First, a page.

In recent years, if you have filed a petition for an H-1B professional worker or an application for your foreign national fiancé, you may have noticed more delays, more requests for evidence, and even more denials of cases that would have been approvable, or had actually been approved, in years past.
The U.S. Citizenship and Immigration Services has implemented inefficient policies that have resulted in crisis-level case processing delays and backlogs. Now the agency is proposing higher fees without adequately addressing the inefficiencies.
Summary of the proposed fee increase rule
The U.S. Department of Homeland Security published proposed regulations in November. The DHS proposes to increase immigration filing fees by approximately 20 percent or more across the board, but does not offer any evidence regarding how the increase would affect current case processing delays and inconsistent standards. If implemented, it appears that American businesses and families would face increased fees in exchange for decreased services. The DHS originally set a 30-day comment period ending December 16, but recently extended it through December 30.
Impact on temporary visas
Form I-129 is used for almost all non-immigrant worker (temporary) classifications, such as H-1B, L-1, TN, E, and O-1. The current filing fee for all classifications is $460. Under the proposed rule, the filing fee would vary depending on the classification applied for. The proposal would also require new supplemental forms. For an L-1 classification, which has the largest increase, the DHS would create a new form, and the fee would increase to $815. The H-1B fee would increase to $560, the E/TN to $705, and the O-1 to $715.
In addition to fee increases for existing forms, the proposed rule also increases the time allowed for premium processing. On December 2, the fee for premium processing increased from $1,410 to $1,440. Under the proposed regulations, the time for premium processing will increase from 15 calendar days to 15 business days.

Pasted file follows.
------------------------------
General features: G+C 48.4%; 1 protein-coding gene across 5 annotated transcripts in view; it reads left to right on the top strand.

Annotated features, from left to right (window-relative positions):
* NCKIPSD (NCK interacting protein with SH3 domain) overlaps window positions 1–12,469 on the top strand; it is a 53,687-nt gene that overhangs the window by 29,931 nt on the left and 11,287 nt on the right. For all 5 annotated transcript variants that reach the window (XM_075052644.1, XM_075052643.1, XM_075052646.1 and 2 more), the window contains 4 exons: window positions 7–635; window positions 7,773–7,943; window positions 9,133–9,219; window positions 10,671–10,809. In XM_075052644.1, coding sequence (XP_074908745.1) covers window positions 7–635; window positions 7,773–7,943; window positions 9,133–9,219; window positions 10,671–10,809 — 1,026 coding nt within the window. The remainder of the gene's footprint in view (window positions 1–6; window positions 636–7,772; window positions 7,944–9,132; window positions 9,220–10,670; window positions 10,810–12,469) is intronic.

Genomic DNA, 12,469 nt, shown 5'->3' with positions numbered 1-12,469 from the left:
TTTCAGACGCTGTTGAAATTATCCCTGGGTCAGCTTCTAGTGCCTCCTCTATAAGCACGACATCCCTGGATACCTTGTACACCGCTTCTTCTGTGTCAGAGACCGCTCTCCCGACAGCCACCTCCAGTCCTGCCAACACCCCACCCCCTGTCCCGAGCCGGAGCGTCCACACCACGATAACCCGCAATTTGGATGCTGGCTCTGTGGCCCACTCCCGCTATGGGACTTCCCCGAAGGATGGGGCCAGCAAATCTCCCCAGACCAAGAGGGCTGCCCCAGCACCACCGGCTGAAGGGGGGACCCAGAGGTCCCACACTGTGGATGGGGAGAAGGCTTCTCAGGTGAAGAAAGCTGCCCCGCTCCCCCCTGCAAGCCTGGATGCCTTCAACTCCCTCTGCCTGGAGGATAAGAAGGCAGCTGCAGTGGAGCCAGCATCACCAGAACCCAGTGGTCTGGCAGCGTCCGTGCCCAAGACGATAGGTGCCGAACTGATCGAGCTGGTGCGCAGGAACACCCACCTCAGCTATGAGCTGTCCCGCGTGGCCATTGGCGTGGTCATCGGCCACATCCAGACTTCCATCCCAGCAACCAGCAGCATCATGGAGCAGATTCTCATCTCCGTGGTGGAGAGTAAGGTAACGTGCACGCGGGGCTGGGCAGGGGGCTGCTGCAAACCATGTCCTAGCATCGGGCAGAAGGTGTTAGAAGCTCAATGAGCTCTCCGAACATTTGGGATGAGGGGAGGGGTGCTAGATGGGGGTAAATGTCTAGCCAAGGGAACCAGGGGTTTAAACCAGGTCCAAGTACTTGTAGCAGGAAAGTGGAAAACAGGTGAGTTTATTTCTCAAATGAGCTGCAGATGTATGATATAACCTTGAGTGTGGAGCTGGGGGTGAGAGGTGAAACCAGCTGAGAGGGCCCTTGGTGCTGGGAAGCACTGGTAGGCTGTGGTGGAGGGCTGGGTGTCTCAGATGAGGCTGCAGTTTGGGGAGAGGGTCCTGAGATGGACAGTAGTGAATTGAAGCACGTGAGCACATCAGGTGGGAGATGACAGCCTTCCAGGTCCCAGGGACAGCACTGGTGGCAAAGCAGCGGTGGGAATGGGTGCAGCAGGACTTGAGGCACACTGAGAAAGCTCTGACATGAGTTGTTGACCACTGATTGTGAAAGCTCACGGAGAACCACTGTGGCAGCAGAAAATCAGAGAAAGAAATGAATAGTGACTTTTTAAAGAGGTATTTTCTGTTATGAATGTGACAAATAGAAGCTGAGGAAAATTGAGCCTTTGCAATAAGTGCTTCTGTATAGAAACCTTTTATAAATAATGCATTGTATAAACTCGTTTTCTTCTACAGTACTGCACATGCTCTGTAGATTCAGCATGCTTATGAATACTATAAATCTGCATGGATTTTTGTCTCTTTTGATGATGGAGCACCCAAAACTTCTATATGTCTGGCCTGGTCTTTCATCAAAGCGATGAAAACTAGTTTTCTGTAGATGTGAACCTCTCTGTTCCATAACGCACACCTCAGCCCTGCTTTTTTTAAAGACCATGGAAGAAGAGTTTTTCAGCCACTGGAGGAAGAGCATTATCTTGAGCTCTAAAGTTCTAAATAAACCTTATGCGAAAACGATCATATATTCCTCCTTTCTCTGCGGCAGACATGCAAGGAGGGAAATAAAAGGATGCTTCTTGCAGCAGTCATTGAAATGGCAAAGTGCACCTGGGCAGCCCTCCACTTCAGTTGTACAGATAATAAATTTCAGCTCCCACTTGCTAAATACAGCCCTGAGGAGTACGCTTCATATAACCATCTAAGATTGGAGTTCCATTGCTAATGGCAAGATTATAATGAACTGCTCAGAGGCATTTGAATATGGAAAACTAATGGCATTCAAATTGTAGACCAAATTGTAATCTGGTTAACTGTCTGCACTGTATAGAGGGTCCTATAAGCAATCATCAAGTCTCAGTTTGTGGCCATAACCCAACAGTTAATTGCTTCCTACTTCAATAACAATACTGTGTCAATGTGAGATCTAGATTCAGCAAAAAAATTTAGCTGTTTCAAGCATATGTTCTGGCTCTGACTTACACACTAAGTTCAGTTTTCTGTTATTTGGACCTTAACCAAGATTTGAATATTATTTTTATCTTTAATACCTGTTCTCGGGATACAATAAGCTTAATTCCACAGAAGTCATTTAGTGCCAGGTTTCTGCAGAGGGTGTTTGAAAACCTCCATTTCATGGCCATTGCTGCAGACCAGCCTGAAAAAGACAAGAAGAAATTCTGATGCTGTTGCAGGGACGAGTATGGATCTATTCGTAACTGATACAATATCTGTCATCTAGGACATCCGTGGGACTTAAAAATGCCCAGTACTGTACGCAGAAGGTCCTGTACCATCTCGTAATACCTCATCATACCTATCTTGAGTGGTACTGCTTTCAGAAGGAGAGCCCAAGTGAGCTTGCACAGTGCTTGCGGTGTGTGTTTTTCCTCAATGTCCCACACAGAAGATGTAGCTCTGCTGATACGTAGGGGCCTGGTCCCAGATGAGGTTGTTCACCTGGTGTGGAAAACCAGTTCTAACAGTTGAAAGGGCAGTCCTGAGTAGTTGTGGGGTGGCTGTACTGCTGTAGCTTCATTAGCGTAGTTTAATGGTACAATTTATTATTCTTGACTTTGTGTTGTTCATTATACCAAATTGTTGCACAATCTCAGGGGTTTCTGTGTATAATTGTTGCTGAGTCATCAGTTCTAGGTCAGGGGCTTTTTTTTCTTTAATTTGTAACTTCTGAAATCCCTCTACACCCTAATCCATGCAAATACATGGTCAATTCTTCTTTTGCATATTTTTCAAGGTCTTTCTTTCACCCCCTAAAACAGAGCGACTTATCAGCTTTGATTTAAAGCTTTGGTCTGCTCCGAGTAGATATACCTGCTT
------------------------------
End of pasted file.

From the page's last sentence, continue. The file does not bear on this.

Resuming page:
Impact on green cards and citizenship applications
Today, applicants who file for an adjustment of status, the last step of the green card process, pay a one-time filing fee of $1,225. This fee covers the applications for initial employment authorization documents and advance parole, and renewals while the adjustment case is pending with the agency. The proposal would require separate new fees for an EAD of $490 and AP of $585, bringing the cost to file an adjustment application with ancillary benefits to $2,195.
The steepest filing fee increase is for a citizenship application (Form N-400). That fee, currently $640, would increase 83 percent, to $1,170.
Other proposed changes
In an unprecedented move, the DHS has also proposed to charge a fee to applicants for political asylum. Only three other nations charge fees for similar types of application. The agency is also proposing a new $275 fee for requests to renew Deferred Action for Childhood Arrivals, which DACA recipients would pay in addition to the increased $490 filing fee for their work authorizations.
Finally, the DHS proposes to transfer more than $200 million in USCIS applicant fees to U.S. Immigration and Customs Enforcement. It appears that these funds would be used to investigate and prosecute fraud under the immigration laws. At this time, it is not clear whether the proposed transfer would be lawful.
What can you do?
The DHS proposal will not take effect until it clears the federal review process. This process is likely to take several months or more because many of the agency’s proposals are novel and have drawn more than the usual number of public comments. If you or your organization wishes to comment on the proposal, you may do so by going to this link or by contacting your Constangy attorney.
Though the fee increases in the final rule may be lower than the proposed increases, employers should consider budgeting for significantly higher government filing fees in most employment-based categories in the coming year.